What We’re TH!NKing About: This Month’s Round-up of our Favourite Digital Reads
The Reinventing Cities competition launched back in 2017 as a call for carbon-neutral regenerative projects from cities across the globe. The challenge, led by C40 Cities, asked cities to transform underutilized sites into beacons of sustainability and resiliency. After 230 Expressions of Interest, the 15 winning projects are now announced- 14 of the projects will take place across 5 countries in Europe and one will take place in Chicago. The winning projects inspire a welcomed optimism for a sustainable and resilient future, such as a biodegradable battery factory that’s powered by solar energy, and a parking lot turned carbon neutral hostel. Read more about the winning projects here.
Aspern, Vienna is one of the largest urban developments in Europe and also one of the continent’s most progressive. The city has paved the way for “gender mainstreaming” practices that might not be noticeable to the male eye. The planning team for the neighborhood found that two-thirds of on-foot journeys made were made by women, while two-thirds of car trips were made by men. This discovery has led to significant women-centered developments in the city such as improved street lighting, pedestrian-priority traffic crossing, wider pavements and public sports facilities that are more commonly used by girls rather than male-dominated basketball courts. After 26 years of gender mainstreaming practice, it’s now common place for the rest of Vienna to approach city living through a gender lens. Cities like Berlin, Barcelona and Copenhagen have also turned to gender-sensitive practices, and the UN Human Settlements programme has even recognized Vienna’s strategy as best practice.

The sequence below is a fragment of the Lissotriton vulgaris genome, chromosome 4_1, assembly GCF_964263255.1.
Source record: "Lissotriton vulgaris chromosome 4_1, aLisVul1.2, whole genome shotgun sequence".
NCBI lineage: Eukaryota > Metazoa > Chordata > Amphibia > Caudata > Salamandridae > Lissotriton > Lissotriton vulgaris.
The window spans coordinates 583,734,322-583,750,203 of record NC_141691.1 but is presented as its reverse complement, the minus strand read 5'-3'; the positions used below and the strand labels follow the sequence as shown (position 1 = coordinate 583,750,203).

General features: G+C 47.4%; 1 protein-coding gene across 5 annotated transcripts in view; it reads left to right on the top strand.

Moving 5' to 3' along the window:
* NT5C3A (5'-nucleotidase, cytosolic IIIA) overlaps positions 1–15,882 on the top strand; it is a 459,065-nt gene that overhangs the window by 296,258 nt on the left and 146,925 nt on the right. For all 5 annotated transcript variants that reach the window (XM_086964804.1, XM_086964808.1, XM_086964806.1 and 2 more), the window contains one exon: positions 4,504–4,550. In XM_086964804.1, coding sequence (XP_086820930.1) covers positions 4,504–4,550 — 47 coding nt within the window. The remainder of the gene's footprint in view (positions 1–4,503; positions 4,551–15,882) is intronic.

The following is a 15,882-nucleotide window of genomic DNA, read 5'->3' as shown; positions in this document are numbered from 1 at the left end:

“Innovation districts” are now common territory no matter what city you’re in. This is a drastic shift from the suburban post war industry boom that began with engineering behemoth Bell Labs’ retreat from New York City to suburban New Jersey. This trend continued throughout the 20th century when universities and businesses partnered together to develop powerhouse research hubs, such as Silicon Valley. Come 2008, cities realized their desperately need for economic diversity. As cities searched for models to create steady jobs, they reached for a promising group of entrepreneurs and innovators. This shift toward an innovation district was particularly visible in a once finance-focused New York, but today this push can be seen around the world.
Cities continue to shift towards becoming more pedestrian and bike friendly, but the chatter of autonomous vehicles pose a threat to this trajectory. AV’s are rapidly moving to the top of transportation planning priorities, pushing pedestrians and bikers further down the hierarchy. It’s quite possible that AV’s will be left empty a huge portion of the time, or predominantly single-occupancy otherwise. As stated in the article, “a vehicle with zero occupants should not be treated the same as a vehicle with one occupant, or two occupants, regardless of its level of automation.” Can he two initiatives co-exist, or does one negate the other?
Lead image: winning Reinventing Cities project, Urban Battery, by SIC Arquitectura y urbanismo via C40 Cities.